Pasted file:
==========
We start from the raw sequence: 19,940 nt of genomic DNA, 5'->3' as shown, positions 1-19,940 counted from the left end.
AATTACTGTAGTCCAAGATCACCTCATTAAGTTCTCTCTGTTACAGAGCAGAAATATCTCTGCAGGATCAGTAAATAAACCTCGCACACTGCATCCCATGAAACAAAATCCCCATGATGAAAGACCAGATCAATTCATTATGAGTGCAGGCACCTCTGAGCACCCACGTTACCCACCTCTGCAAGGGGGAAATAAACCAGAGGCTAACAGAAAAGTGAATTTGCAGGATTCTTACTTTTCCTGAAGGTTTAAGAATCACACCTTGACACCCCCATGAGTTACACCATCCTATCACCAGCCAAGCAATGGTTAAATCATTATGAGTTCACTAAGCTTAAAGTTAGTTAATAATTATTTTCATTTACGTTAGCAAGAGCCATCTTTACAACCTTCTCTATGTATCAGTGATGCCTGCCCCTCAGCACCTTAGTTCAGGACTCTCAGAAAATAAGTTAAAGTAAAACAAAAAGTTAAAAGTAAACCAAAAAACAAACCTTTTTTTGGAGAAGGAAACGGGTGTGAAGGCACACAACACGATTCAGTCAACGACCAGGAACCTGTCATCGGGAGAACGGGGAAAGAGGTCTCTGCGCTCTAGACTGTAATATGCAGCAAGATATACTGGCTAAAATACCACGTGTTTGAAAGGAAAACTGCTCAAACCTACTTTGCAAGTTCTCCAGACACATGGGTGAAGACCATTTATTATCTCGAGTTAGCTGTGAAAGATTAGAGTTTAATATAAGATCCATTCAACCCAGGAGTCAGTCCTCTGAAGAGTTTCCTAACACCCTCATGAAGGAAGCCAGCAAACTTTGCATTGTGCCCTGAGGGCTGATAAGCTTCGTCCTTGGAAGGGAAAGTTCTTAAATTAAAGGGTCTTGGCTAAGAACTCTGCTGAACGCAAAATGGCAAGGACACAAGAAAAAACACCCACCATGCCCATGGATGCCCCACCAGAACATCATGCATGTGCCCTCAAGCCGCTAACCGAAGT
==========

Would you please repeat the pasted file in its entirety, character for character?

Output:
We start from the raw sequence: 19,940 nt of genomic DNA, 5'->3' as shown, positions 1-19,940 counted from the left end.
AATTACTGTAGTCCAAGATCACCTCATTAAGTTCTCTCTGTTACAGAGCAGAAATATCTCTGCAGGATCAGTAAATAAACCTCGCACACTGCATCCCATGAAACAAAATCCCCATGATGAAAGACCAGATCAATTCATTATGAGTGCAGGCACCTCTGAGCACCCACGTTACCCACCTCTGCAAGGGGGAAATAAACCAGAGGCTAACAGAAAAGTGAATTTGCAGGATTCTTACTTTTCCTGAAGGTTTAAGAATCACACCTTGACACCCCCATGAGTTACACCATCCTATCACCAGCCAAGCAATGGTTAAATCATTATGAGTTCACTAAGCTTAAAGTTAGTTAATAATTATTTTCATTTACGTTAGCAAGAGCCATCTTTACAACCTTCTCTATGTATCAGTGATGCCTGCCCCTCAGCACCTTAGTTCAGGACTCTCAGAAAATAAGTTAAAGTAAAACAAAAAGTTAAAAGTAAACCAAAAAACAAACCTTTTTTTGGAGAAGGAAACGGGTGTGAAGGCACACAACACGATTCAGTCAACGACCAGGAACCTGTCATCGGGAGAACGGGGAAAGAGGTCTCTGCGCTCTAGACTGTAATATGCAGCAAGATATACTGGCTAAAATACCACGTGTTTGAAAGGAAAACTGCTCAAACCTACTTTGCAAGTTCTCCAGACACATGGGTGAAGACCATTTATTATCTCGAGTTAGCTGTGAAAGATTAGAGTTTAATATAAGATCCATTCAACCCAGGAGTCAGTCCTCTGAAGAGTTTCCTAACACCCTCATGAAGGAAGCCAGCAAACTTTGCATTGTGCCCTGAGGGCTGATAAGCTTCGTCCTTGGAAGGGAAAGTTCTTAAATTAAAGGGTCTTGGCTAAGAACTCTGCTGAACGCAAAATGGCAAGGACACAAGAAAAAACACCCACCATGCCCATGGATGCCCCACCAGAACATCATGCATGTGCCCTCAAGCCGCTAACCGAAGT